by Joey Traywick, RN
The sights, sounds, and smells of a hospital room must be “challenging” for staff to cope with. How do nurses manage the difficult – and often shocking – “sensory inputs” that accompany the job? Really, how do you do it?
Well, that is a GREAT “spirit of the holidays” kind of question, John! (wow) But, I really am glad you asked, actually. I know many family members and patients that are frequent utilizers of healthcare and our hospitals in particular. They all say that hospitals and clinics have a distinct smell. Whether that smell is pleasant or not is really in the nose of the smeller but the point remains, hospitals and clinics really DO seem to have a smell that is unique.
You may have heard that there are some ongoing studies regarding aromatherapy in hospital and clinic settings. In fact, I filled out a survey regarding the use of essential oils on the floors just this week. A group of concerned nurses at Billings Clinic took it upon themselves to advocate for creating pleasant smells in the hospital that can help put patients at ease. With the collaboration of leaders, these nurses have begun a trial of placing these oils in various locations to sort of counteract the rather odiferous and distinct smells that can come from our patient rooms and clinic spaces.
The jury is still out as to whether the essential oils are helping patients relax or helping to neutralize any offensive odors but one thing is certain, we would all do better in a place that smells good! Oftentimes, patients get nauseated due to medications or illness. We have noticed that a little product with peppermint, ginger, lavender and spearmint oil can help reduce most patient’s nausea within minutes. We use it all the time on the oncology unit.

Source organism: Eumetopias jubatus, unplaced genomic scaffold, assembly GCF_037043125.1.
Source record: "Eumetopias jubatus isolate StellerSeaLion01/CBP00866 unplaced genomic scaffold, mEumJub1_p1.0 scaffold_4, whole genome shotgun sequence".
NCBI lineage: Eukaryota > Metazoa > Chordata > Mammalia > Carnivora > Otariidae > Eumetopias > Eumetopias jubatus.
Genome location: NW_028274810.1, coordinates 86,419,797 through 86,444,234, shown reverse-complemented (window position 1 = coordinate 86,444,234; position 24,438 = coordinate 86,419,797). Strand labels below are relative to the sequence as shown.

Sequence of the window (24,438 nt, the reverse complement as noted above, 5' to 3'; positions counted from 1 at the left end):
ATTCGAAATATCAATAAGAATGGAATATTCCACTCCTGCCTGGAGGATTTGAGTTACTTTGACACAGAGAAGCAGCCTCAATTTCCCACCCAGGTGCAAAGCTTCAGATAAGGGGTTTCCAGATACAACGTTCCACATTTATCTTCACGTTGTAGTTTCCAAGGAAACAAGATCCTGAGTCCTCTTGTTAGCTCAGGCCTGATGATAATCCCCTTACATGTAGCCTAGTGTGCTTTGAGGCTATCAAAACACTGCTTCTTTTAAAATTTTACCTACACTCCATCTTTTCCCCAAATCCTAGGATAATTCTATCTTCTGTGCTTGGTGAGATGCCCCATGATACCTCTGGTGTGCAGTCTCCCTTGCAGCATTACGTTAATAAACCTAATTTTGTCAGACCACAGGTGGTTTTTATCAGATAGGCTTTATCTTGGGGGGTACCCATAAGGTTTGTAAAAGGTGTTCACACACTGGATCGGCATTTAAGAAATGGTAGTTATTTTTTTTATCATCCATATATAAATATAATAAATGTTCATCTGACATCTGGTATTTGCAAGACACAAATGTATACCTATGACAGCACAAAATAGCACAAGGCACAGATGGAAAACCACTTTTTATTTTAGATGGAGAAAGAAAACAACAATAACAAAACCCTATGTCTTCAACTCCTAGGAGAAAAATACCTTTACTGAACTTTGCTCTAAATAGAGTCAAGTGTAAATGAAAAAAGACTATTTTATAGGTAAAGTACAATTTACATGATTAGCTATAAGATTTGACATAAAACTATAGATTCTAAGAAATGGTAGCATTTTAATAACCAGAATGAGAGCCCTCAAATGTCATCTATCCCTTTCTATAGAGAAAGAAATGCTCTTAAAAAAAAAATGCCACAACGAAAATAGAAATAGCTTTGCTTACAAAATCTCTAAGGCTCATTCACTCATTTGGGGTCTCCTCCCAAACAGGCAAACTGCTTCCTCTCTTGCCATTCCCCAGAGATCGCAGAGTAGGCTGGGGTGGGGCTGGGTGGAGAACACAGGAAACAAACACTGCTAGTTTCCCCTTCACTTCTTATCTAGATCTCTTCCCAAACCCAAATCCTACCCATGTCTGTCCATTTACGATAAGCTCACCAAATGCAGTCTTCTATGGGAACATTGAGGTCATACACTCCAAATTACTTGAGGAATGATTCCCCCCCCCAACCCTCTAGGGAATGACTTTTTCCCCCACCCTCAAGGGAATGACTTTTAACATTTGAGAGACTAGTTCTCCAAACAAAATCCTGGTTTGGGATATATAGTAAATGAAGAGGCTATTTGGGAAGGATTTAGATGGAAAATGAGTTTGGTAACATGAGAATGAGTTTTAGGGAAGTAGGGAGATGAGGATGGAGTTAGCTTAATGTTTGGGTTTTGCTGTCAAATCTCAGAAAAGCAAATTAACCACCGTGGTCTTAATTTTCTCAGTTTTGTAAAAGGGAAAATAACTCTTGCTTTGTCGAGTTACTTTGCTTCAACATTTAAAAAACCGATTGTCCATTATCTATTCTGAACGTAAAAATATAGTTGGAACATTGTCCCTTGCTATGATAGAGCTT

However, there are those moments when even hardened and seasoned nurses like me are caught off guard by odors emitting from a room. It is in those moments that you immediately stop breathing from your nose and become a committed mouth breather! We also keep a stash of vapor rub on hand for those that may need to occasionally dab a bit under the old schnoz. Because I love you, I am NOT going to go into detail about the causes of some of the worst smells of my career in this article.
Suffice it to say we have three main rules: number one, never enter a room inhaling through your nose. Better to hold your breath while entering EVERY room than regret it forever in one. Number two, never show your shock on your face. Turn around, walk out or make up a reason to put on a mask but never let the patient or the family see you gag. It’s an empathy thing and you don’t want to embarrass them or make them concerned for your wellbeing. Number three, use deodorizers sparingly! There is nothing worse than the mixture of some sterile cleaning spray mixed with human odors to REALLY put you over the edge. Besides, those sprays are made to LINGER! You effectively guarantee that horrible smell will last longer. So much for smells and their rules and treatments!
Regarding sights and sounds, I can only tell you that most of the sights and many of the sounds elicit an empathetic response in most nurses. Myself included. I have dressed many wounds that AT FIRST may seem shocking but after a moment you realize this person is in pain and that this is how they are living right now and that YOU are the one that can help. Moaning, crying and even screaming get our attention because we believe we can help assuage that. It only bothers us because sometimes we can’t. Of course, most nurses are going to say, “ah, you just get used to it.” but what they are really saying, I believe is, “you realize you have a job to do and who else on this earth is going to do it?” This holiday season it becomes strikingly apparent that many of our patients really don’t smell good when they come in and that some of the trauma patients many not be able to stop crying or moaning in pain but that cacophony of sights and smells and sounds really isn’t something we nurses try to avoid. Because we believe we can make it better, it really kind of becomes another opportunity to serve – music to our noses!
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